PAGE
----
Understanding context is crucial for effective leadership regardless of gender. Some situations call for autocratic decisions and some require the opposite. There is an infinite variety of contexts in which leaders have to operate, but it is particularly important for leaders to understand culture, distribution of power resources, followers’ needs and demands, time urgency and information flows.

Many a good CEO turns out to be a disappointment when appointed as a cabinet secretary. And many a government official who becomes a university president has trouble adapting to the flat power structure of academic life.

The best leaders are able to transfer their skills across contexts. Dwight Eisenhower, for example, was successful both as a military leader and as a president. Many leaders have a fixed repertoire of skills, which limit and condition their responses to new situations. A CEO who succeeds in manufacturing may fail in finance or fall flat in Silicon Valley. To use an information age metaphor, leaders need to develop broader bandwidth and tune carefully for different situations. Good leaders avoid stereotypes – whether about warriors or gender – and cultivate their contextual intelligence.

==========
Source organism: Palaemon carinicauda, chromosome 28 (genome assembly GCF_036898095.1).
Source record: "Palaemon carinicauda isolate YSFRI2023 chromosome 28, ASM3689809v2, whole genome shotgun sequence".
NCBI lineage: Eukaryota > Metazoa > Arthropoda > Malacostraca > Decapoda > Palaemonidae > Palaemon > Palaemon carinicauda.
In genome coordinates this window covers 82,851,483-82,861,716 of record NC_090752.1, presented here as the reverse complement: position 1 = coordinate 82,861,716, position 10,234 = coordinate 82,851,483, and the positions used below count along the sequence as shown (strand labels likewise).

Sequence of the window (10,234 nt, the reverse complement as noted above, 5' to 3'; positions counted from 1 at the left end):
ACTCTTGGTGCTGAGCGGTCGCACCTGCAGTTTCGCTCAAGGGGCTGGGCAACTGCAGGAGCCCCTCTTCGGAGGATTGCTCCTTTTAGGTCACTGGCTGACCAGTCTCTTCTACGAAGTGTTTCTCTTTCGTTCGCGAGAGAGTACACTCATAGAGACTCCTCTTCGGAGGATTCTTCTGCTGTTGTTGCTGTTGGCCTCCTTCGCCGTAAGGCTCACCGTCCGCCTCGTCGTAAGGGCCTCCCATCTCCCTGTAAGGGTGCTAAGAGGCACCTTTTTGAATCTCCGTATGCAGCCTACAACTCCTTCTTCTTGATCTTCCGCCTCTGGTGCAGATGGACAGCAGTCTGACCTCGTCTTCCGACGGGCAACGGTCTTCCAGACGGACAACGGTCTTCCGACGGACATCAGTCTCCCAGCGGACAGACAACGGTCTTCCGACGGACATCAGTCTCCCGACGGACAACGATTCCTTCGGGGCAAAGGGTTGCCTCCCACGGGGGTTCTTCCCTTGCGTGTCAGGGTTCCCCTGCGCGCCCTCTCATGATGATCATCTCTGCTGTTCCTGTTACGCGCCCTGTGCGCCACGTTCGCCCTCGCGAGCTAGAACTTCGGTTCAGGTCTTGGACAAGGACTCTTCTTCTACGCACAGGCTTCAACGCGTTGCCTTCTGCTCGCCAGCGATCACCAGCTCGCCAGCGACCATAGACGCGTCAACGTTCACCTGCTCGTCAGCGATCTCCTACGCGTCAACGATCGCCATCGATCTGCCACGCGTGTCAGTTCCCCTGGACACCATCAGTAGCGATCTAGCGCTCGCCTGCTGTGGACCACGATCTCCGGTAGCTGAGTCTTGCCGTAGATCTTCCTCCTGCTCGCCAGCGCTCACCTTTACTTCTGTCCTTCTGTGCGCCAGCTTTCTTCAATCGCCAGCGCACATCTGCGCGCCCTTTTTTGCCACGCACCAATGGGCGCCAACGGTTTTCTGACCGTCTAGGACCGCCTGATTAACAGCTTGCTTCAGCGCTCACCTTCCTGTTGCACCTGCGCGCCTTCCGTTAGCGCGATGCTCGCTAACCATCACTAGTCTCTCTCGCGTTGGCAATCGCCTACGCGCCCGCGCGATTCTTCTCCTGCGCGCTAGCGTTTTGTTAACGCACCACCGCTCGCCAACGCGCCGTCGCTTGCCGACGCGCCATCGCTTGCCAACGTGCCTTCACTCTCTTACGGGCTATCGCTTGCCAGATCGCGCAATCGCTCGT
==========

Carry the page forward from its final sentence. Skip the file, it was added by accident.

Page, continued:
Joseph S Nye is the author of The Future of Power, and most recently, Presidential Leadership and the Creation of the American Era. This article first appeared in EXON, the Exeter College, Oxford magazine, Issue 16, Autumn 2013.